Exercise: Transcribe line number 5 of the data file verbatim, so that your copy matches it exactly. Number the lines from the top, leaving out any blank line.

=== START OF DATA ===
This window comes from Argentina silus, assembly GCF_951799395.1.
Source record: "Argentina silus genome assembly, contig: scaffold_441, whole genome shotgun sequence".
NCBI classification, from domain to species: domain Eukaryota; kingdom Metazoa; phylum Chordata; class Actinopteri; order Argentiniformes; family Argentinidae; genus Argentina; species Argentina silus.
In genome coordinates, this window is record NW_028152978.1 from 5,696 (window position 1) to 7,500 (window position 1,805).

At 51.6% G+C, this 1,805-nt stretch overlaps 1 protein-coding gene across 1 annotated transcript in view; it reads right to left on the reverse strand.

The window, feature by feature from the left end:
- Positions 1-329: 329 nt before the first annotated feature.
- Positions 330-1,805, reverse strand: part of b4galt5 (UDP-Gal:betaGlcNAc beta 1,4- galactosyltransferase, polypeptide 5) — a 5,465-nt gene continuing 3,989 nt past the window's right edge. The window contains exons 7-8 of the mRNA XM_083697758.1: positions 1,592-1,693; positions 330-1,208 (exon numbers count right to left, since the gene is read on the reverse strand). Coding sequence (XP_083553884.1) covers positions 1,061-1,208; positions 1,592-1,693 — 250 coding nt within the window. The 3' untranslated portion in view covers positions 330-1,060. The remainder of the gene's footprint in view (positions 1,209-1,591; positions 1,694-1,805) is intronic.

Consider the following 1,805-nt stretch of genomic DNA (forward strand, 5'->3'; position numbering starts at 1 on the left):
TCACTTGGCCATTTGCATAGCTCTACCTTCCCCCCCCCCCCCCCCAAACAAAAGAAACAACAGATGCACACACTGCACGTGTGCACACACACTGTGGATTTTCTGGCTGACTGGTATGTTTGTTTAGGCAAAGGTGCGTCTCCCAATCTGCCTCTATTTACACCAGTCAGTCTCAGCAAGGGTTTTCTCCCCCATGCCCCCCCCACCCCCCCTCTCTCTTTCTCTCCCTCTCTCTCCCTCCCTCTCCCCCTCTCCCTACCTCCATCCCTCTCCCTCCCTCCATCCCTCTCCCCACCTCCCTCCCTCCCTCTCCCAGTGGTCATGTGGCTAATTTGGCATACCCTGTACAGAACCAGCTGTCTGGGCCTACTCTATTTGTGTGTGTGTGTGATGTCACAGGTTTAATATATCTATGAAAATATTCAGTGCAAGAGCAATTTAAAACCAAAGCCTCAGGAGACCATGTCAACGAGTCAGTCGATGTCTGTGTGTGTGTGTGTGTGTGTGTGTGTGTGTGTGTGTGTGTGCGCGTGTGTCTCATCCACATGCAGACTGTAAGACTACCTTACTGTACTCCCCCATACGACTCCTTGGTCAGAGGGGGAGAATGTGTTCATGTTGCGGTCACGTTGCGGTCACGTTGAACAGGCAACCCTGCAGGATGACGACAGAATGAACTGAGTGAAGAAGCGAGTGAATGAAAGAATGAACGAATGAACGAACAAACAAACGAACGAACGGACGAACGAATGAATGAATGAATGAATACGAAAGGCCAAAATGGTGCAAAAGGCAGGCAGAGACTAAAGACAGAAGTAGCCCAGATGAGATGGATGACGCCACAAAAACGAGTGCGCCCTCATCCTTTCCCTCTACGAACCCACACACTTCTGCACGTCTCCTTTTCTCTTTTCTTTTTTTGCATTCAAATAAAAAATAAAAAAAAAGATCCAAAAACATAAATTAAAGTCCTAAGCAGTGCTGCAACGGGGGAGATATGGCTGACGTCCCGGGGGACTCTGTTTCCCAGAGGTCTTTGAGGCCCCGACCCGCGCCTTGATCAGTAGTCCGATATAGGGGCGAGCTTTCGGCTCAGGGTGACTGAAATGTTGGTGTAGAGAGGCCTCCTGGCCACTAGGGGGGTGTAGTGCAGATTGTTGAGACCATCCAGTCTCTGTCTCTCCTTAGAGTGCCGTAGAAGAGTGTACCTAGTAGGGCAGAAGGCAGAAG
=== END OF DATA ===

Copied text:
At 51.6% G+C, this 1,805-nt stretch overlaps 1 protein-coding gene across 1 annotated transcript in view; it reads right to left on the reverse strand.